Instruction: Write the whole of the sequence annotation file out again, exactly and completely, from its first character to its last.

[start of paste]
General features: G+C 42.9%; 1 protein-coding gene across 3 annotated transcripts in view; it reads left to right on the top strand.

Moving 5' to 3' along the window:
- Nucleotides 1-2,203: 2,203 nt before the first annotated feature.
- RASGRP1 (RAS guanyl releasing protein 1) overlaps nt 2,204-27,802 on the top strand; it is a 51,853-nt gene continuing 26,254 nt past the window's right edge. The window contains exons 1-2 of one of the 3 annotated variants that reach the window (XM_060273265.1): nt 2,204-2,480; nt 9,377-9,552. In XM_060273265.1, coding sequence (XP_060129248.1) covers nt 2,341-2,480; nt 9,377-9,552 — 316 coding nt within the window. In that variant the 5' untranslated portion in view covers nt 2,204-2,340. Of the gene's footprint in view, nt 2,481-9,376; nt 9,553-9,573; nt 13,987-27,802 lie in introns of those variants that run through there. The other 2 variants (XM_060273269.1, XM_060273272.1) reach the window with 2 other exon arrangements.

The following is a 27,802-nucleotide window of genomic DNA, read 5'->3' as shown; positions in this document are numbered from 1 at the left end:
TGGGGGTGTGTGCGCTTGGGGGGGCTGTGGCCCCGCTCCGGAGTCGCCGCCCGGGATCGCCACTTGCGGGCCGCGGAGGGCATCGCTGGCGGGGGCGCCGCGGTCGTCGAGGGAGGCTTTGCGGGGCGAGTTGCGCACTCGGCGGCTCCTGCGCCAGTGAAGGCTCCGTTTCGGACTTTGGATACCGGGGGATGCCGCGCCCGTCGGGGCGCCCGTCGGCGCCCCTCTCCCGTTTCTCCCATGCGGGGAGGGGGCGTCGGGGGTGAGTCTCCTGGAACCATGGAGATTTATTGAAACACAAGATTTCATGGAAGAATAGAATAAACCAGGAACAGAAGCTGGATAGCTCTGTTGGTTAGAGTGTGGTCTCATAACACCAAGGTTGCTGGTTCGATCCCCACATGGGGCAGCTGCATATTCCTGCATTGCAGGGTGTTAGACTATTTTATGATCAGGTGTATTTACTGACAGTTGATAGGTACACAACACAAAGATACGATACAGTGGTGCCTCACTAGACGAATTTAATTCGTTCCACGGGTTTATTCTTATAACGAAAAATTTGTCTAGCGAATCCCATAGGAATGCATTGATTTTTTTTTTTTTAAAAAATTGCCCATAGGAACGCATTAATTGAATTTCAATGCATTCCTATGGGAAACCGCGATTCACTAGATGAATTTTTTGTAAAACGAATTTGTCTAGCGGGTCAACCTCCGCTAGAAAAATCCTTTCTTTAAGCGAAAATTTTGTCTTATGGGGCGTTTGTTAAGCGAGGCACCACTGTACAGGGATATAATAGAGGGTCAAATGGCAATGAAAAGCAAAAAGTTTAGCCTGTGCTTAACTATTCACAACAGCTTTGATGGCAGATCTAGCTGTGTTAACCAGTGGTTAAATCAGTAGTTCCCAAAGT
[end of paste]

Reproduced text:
General features: G+C 42.9%; 1 protein-coding gene across 3 annotated transcripts in view; it reads left to right on the top strand.

Moving 5' to 3' along the window:
- Nucleotides 1-2,203: 2,203 nt before the first annotated feature.
- RASGRP1 (RAS guanyl releasing protein 1) overlaps nt 2,204-27,802 on the top strand; it is a 51,853-nt gene continuing 26,254 nt past the window's right edge. The window contains exons 1-2 of one of the 3 annotated variants that reach the window (XM_060273265.1): nt 2,204-2,480; nt 9,377-9,552. In XM_060273265.1, coding sequence (XP_060129248.1) covers nt 2,341-2,480; nt 9,377-9,552 — 316 coding nt within the window. In that variant the 5' untranslated portion in view covers nt 2,204-2,340. Of the gene's footprint in view, nt 2,481-9,376; nt 9,553-9,573; nt 13,987-27,802 lie in introns of those variants that run through there. The other 2 variants (XM_060273269.1, XM_060273272.1) reach the window with 2 other exon arrangements.

The following is a 27,802-nucleotide window of genomic DNA, read 5'->3' as shown; positions in this document are numbered from 1 at the left end:
TGGGGGTGTGTGCGCTTGGGGGGGCTGTGGCCCCGCTCCGGAGTCGCCGCCCGGGATCGCCACTTGCGGGCCGCGGAGGGCATCGCTGGCGGGGGCGCCGCGGTCGTCGAGGGAGGCTTTGCGGGGCGAGTTGCGCACTCGGCGGCTCCTGCGCCAGTGAAGGCTCCGTTTCGGACTTTGGATACCGGGGGATGCCGCGCCCGTCGGGGCGCCCGTCGGCGCCCCTCTCCCGTTTCTCCCATGCGGGGAGGGGGCGTCGGGGGTGAGTCTCCTGGAACCATGGAGATTTATTGAAACACAAGATTTCATGGAAGAATAGAATAAACCAGGAACAGAAGCTGGATAGCTCTGTTGGTTAGAGTGTGGTCTCATAACACCAAGGTTGCTGGTTCGATCCCCACATGGGGCAGCTGCATATTCCTGCATTGCAGGGTGTTAGACTATTTTATGATCAGGTGTATTTACTGACAGTTGATAGGTACACAACACAAAGATACGATACAGTGGTGCCTCACTAGACGAATTTAATTCGTTCCACGGGTTTATTCTTATAACGAAAAATTTGTCTAGCGAATCCCATAGGAATGCATTGATTTTTTTTTTTTTAAAAAATTGCCCATAGGAACGCATTAATTGAATTTCAATGCATTCCTATGGGAAACCGCGATTCACTAGATGAATTTTTTGTAAAACGAATTTGTCTAGCGGGTCAACCTCCGCTAGAAAAATCCTTTCTTTAAGCGAAAATTTTGTCTTATGGGGCGTTTGTTAAGCGAGGCACCACTGTACAGGGATATAATAGAGGGTCAAATGGCAATGAAAAGCAAAAAGTTTAGCCTGTGCTTAACTATTCACAACAGCTTTGATGGCAGATCTAGCTGTGTTAACCAGTGGTTAAATCAGTAGTTCCCAAAGT